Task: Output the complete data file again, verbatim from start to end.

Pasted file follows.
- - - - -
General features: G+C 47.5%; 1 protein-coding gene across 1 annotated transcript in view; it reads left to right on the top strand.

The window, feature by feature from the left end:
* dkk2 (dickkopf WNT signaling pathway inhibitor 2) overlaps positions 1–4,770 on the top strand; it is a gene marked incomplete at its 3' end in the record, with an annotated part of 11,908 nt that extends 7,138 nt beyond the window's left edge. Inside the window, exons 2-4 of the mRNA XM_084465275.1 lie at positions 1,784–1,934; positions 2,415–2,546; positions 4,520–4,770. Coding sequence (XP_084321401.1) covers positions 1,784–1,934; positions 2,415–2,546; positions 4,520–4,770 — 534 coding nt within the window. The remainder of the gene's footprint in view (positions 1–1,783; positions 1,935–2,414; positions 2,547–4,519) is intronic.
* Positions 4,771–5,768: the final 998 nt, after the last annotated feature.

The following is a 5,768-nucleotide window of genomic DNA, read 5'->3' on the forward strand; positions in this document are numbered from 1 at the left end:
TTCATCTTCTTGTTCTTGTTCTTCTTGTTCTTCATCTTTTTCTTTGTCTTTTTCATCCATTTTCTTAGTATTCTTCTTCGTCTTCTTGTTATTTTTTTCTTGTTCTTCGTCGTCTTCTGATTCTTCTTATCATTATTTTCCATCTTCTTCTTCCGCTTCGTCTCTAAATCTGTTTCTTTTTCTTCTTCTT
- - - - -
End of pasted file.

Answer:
General features: G+C 47.5%; 1 protein-coding gene across 1 annotated transcript in view; it reads left to right on the top strand.

The window, feature by feature from the left end:
* dkk2 (dickkopf WNT signaling pathway inhibitor 2) overlaps positions 1–4,770 on the top strand; it is a gene marked incomplete at its 3' end in the record, with an annotated part of 11,908 nt that extends 7,138 nt beyond the window's left edge. Inside the window, exons 2-4 of the mRNA XM_084465275.1 lie at positions 1,784–1,934; positions 2,415–2,546; positions 4,520–4,770. Coding sequence (XP_084321401.1) covers positions 1,784–1,934; positions 2,415–2,546; positions 4,520–4,770 — 534 coding nt within the window. The remainder of the gene's footprint in view (positions 1–1,783; positions 1,935–2,414; positions 2,547–4,519) is intronic.
* Positions 4,771–5,768: the final 998 nt, after the last annotated feature.

The following is a 5,768-nucleotide window of genomic DNA, read 5'->3' on the forward strand; positions in this document are numbered from 1 at the left end:
TTCATCTTCTTGTTCTTGTTCTTCTTGTTCTTCATCTTTTTCTTTGTCTTTTTCATCCATTTTCTTAGTATTCTTCTTCGTCTTCTTGTTATTTTTTTCTTGTTCTTCGTCGTCTTCTGATTCTTCTTATCATTATTTTCCATCTTCTTCTTCCGCTTCGTCTCTAAATCTGTTTCTTTTTCTTCTTCTT